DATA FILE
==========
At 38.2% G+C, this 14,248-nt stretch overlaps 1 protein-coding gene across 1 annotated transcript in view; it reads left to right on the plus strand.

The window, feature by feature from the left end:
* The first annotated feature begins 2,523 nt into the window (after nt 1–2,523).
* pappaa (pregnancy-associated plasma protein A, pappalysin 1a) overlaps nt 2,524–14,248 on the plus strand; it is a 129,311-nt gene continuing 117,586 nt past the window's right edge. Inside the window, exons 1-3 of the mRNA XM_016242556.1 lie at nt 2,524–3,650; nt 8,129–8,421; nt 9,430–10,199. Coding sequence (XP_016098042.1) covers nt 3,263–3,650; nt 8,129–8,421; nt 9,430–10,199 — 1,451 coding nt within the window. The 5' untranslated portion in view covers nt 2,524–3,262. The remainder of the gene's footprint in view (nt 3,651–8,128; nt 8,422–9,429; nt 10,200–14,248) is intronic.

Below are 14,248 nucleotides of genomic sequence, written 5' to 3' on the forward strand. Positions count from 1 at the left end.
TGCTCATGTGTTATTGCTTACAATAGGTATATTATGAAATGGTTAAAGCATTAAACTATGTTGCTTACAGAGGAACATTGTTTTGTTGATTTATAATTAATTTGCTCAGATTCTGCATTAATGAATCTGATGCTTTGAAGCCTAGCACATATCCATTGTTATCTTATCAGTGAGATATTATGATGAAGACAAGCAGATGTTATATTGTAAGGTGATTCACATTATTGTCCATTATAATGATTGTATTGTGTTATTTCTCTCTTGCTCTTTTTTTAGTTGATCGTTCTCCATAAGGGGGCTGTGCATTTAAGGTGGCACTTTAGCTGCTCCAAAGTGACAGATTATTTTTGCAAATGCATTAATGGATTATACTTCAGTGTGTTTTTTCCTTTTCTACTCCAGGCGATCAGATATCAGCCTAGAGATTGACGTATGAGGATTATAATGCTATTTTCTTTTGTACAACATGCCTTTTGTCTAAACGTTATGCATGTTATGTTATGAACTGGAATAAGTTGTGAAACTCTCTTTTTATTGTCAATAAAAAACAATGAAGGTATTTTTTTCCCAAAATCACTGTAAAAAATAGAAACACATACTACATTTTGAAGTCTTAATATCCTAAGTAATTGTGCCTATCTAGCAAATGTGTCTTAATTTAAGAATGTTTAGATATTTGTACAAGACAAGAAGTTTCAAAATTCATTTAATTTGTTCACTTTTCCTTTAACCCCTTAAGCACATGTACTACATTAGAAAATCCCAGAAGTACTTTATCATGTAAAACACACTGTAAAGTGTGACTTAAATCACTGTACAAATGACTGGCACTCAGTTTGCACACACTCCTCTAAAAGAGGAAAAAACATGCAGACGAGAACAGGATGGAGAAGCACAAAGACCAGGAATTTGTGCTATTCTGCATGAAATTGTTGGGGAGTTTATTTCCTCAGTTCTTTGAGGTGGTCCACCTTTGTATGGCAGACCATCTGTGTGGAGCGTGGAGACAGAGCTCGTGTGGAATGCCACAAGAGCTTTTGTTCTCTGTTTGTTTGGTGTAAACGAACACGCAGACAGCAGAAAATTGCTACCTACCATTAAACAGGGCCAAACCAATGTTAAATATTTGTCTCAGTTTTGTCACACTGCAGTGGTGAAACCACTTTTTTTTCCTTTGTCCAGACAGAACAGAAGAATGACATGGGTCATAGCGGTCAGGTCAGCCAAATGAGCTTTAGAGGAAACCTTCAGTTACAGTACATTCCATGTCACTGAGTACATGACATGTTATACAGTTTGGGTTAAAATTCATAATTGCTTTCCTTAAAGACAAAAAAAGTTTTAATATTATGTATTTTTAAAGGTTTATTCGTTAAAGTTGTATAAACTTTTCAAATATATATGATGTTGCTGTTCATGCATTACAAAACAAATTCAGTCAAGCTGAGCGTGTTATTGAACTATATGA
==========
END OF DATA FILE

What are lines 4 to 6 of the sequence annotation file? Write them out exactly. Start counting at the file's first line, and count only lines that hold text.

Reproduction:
* pappaa (pregnancy-associated plasma protein A, pappalysin 1a) overlaps nt 2,524–14,248 on the plus strand; it is a 129,311-nt gene continuing 117,586 nt past the window's right edge. Inside the window, exons 1-3 of the mRNA XM_016242556.1 lie at nt 2,524–3,650; nt 8,129–8,421; nt 9,430–10,199. Coding sequence (XP_016098042.1) covers nt 3,263–3,650; nt 8,129–8,421; nt 9,430–10,199 — 1,451 coding nt within the window. The 5' untranslated portion in view covers nt 2,524–3,262. The remainder of the gene's footprint in view (nt 3,651–8,128; nt 8,422–9,429; nt 10,200–14,248) is intronic.

Below are 14,248 nucleotides of genomic sequence, written 5' to 3' on the forward strand. Positions count from 1 at the left end.
TGCTCATGTGTTATTGCTTACAATAGGTATATTATGAAATGGTTAAAGCATTAAACTATGTTGCTTACAGAGGAACATTGTTTTGTTGATTTATAATTAATTTGCTCAGATTCTGCATTAATGAATCTGATGCTTTGAAGCCTAGCACATATCCATTGTTATCTTATCAGTGAGATATTATGATGAAGACAAGCAGATGTTATATTGTAAGGTGATTCACATTATTGTCCATTATAATGATTGTATTGTGTTATTTCTCTCTTGCTCTTTTTTTAGTTGATCGTTCTCCATAAGGGGGCTGTGCATTTAAGGTGGCACTTTAGCTGCTCCAAAGTGACAGATTATTTTTGCAAATGCATTAATGGATTATACTTCAGTGTGTTTTTTCCTTTTCTACTCCAGGCGATCAGATATCAGCCTAGAGATTGACGTATGAGGATTATAATGCTATTTTCTTTTGTACAACATGCCTTTTGTCTAAACGTTATGCATGTTATGTTATGAACTGGAATAAGTTGTGAAACTCTCTTTTTATTGTCAATAAAAAACAATGAAGGTATTTTTTTCCCAAAATCACTGTAAAAAATAGAAACACATACTACATTTTGAAGTCTTAATATCCTAAGTAATTGTGCCTATCTAGCAAATGTGTCTTAATTTAAGAATGTTTAGATATTTGTACAAGACAAGAAGTTTCAAAATTCATTTAATTTGTTCACTTTTCCTTTAACCCCTTAAGCACATGTACTACATTAGAAAATCCCAGAAGTACTTTATCATGTAAAACACACTGTAAAGTGTGACTTAAATCACTGTACAAATGACTGGCACTCAGTTTGCACACACTCCTCTAAAAGAGGAAAAAACATGCAGACGAGAACAGGATGGAGAAGCACAAAGACCAGGAATTTGTGCTATTCTGCATGAAATTGTTGGGGAGTTTATTTCCTCAGTTCTTTGAGGTGGTCCACCTTTGTATGGCAGACCATCTGTGTGGAGCGTGGAGACAGAGCTCGTGTGGAATGCCACAAGAGCTTTTGTTCTCTGTTTGTTTGGTGTAAACGAACACGCAGACAGCAGAAAATTGCTACCTACCATTAAACAGGGCCAAACCAATGTTAAATATTTGTCTCAGTTTTGTCACACTGCAGTGGTGAAACCACTTTTTTTTCCTTTGTCCAGACAGAACAGAAGAATGACATGGGTCATAGCGGTCAGGTCAGCCAAATGAGCTTTAGAGGAAACCTTCAGTTACAGTACATTCCATGTCACTGAGTACATGACATGTTATACAGTTTGGGTTAAAATTCATAATTGCTTTCCTTAAAGACAAAAAAAGTTTTAATATTATGTATTTTTAAAGGTTTATTCGTTAAAGTTGTATAAACTTTTCAAATATATATGATGTTGCTGTTCATGCATTACAAAACAAATTCAGTCAAGCTGAGCGTGTTATTGAACTATATGA